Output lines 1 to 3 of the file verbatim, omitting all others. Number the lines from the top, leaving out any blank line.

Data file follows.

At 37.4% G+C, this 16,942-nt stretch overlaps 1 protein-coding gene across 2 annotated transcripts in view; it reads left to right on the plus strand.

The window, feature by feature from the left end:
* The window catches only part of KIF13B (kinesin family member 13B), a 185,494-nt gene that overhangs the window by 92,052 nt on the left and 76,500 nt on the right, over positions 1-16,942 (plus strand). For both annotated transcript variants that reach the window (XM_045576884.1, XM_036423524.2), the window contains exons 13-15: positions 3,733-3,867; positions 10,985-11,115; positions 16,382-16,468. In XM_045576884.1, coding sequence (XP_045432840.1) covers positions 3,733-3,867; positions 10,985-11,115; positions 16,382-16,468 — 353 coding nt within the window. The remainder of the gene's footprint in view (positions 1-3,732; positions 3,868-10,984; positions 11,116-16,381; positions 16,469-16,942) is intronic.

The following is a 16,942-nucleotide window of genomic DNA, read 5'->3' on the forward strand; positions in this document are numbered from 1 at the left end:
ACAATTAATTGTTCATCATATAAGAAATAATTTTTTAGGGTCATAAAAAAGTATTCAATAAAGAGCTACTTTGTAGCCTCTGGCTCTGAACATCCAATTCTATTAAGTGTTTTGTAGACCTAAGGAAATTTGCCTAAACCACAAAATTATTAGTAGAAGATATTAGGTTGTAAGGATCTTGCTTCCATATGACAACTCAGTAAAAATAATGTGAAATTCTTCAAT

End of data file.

At 37.4% G+C, this 16,942-nt stretch overlaps 1 protein-coding gene across 2 annotated transcripts in view; it reads left to right on the plus strand.

The window, feature by feature from the left end:
* The window catches only part of KIF13B (kinesin family member 13B), a 185,494-nt gene that overhangs the window by 92,052 nt on the left and 76,500 nt on the right, over positions 1-16,942 (plus strand). For both annotated transcript variants that reach the window (XM_045576884.1, XM_036423524.2), the window contains exons 13-15: positions 3,733-3,867; positions 10,985-11,115; positions 16,382-16,468. In XM_045576884.1, coding sequence (XP_045432840.1) covers positions 3,733-3,867; positions 10,985-11,115; positions 16,382-16,468 — 353 coding nt within the window. The remainder of the gene's footprint in view (positions 1-3,732; positions 3,868-10,984; positions 11,116-16,381; positions 16,469-16,942) is intronic.